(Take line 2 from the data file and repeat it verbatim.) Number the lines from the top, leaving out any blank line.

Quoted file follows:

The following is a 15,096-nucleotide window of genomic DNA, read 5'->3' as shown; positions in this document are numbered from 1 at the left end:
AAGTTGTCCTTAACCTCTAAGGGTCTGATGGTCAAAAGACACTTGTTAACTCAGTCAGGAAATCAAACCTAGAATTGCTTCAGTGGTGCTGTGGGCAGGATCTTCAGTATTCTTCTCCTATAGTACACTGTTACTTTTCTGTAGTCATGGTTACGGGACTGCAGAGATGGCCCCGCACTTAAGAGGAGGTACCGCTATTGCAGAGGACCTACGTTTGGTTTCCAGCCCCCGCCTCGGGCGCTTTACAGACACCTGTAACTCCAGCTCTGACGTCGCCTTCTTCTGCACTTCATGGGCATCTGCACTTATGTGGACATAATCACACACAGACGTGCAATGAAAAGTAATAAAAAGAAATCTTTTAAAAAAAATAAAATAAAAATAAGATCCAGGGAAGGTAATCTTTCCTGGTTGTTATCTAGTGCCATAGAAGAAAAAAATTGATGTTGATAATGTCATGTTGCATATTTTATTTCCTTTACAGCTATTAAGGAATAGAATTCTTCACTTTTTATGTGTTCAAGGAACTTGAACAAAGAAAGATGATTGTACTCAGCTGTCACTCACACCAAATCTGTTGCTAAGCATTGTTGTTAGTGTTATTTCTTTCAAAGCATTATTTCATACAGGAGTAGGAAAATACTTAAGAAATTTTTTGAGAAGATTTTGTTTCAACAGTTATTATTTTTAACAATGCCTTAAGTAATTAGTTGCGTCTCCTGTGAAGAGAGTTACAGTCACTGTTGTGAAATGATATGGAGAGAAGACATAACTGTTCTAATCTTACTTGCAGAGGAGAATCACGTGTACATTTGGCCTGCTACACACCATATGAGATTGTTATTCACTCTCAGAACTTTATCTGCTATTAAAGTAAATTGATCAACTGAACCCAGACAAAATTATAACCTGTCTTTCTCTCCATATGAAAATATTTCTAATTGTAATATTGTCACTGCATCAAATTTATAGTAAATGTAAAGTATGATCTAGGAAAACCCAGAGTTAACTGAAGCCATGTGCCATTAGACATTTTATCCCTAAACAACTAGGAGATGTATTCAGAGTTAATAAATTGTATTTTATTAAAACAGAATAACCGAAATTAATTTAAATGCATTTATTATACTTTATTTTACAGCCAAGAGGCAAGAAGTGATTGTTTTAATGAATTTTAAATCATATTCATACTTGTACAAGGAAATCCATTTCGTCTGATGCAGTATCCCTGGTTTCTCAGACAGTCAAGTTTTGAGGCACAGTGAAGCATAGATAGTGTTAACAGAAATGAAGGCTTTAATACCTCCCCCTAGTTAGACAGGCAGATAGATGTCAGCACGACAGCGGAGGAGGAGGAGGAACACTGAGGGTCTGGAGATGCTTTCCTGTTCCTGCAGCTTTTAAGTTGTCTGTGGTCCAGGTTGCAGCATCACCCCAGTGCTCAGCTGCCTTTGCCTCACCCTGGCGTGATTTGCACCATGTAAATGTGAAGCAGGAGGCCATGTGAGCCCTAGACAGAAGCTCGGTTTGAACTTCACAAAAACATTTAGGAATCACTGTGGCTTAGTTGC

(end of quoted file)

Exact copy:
AAGTTGTCCTTAACCTCTAAGGGTCTGATGGTCAAAAGACACTTGTTAACTCAGTCAGGAAATCAAACCTAGAATTGCTTCAGTGGTGCTGTGGGCAGGATCTTCAGTATTCTTCTCCTATAGTACACTGTTACTTTTCTGTAGTCATGGTTACGGGACTGCAGAGATGGCCCCGCACTTAAGAGGAGGTACCGCTATTGCAGAGGACCTACGTTTGGTTTCCAGCCCCCGCCTCGGGCGCTTTACAGACACCTGTAACTCCAGCTCTGACGTCGCCTTCTTCTGCACTTCATGGGCATCTGCACTTATGTGGACATAATCACACACAGACGTGCAATGAAAAGTAATAAAAAGAAATCTTTTAAAAAAAATAAAATAAAAATAAGATCCAGGGAAGGTAATCTTTCCTGGTTGTTATCTAGTGCCATAGAAGAAAAAAATTGATGTTGATAATGTCATGTTGCATATTTTATTTCCTTTACAGCTATTAAGGAATAGAATTCTTCACTTTTTATGTGTTCAAGGAACTTGAACAAAGAAAGATGATTGTACTCAGCTGTCACTCACACCAAATCTGTTGCTAAGCATTGTTGTTAGTGTTATTTCTTTCAAAGCATTATTTCATACAGGAGTAGGAAAATACTTAAGAAATTTTTTGAGAAGATTTTGTTTCAACAGTTATTATTTTTAACAATGCCTTAAGTAATTAGTTGCGTCTCCTGTGAAGAGAGTTACAGTCACTGTTGTGAAATGATATGGAGAGAAGACATAACTGTTCTAATCTTACTTGCAGAGGAGAATCACGTGTACATTTGGCCTGCTACACACCATATGAGATTGTTATTCACTCTCAGAACTTTATCTGCTATTAAAGTAAATTGATCAACTGAACCCAGACAAAATTATAACCTGTCTTTCTCTCCATATGAAAATATTTCTAATTGTAATATTGTCACTGCATCAAATTTATAGTAAATGTAAAGTATGATCTAGGAAAACCCAGAGTTAACTGAAGCCATGTGCCATTAGACATTTTATCCCTAAACAACTAGGAGATGTATTCAGAGTTAATAAATTGTATTTTATTAAAACAGAATAACCGAAATTAATTTAAATGCATTTATTATACTTTATTTTACAGCCAAGAGGCAAGAAGTGATTGTTTTAATGAATTTTAAATCATATTCATACTTGTACAAGGAAATCCATTTCGTCTGATGCAGTATCCCTGGTTTCTCAGACAGTCAAGTTTTGAGGCACAGTGAAGCATAGATAGTGTTAACAGAAATGAAGGCTTTAATACCTCCCCCTAGTTAGACAGGCAGATAGATGTCAGCACGACAGCGGAGGAGGAGGAGGAACACTGAGGGTCTGGAGATGCTTTCCTGTTCCTGCAGCTTTTAAGTTGTCTGTGGTCCAGGTTGCAGCATCACCCCAGTGCTCAGCTGCCTTTGCCTCACCCTGGCGTGATTTGCACCATGTAAATGTGAAGCAGGAGGCCATGTGAGCCCTAGACAGAAGCTCGGTTTGAACTTCACAAAAACATTTAGGAATCACTGTGGCTTAGTTGC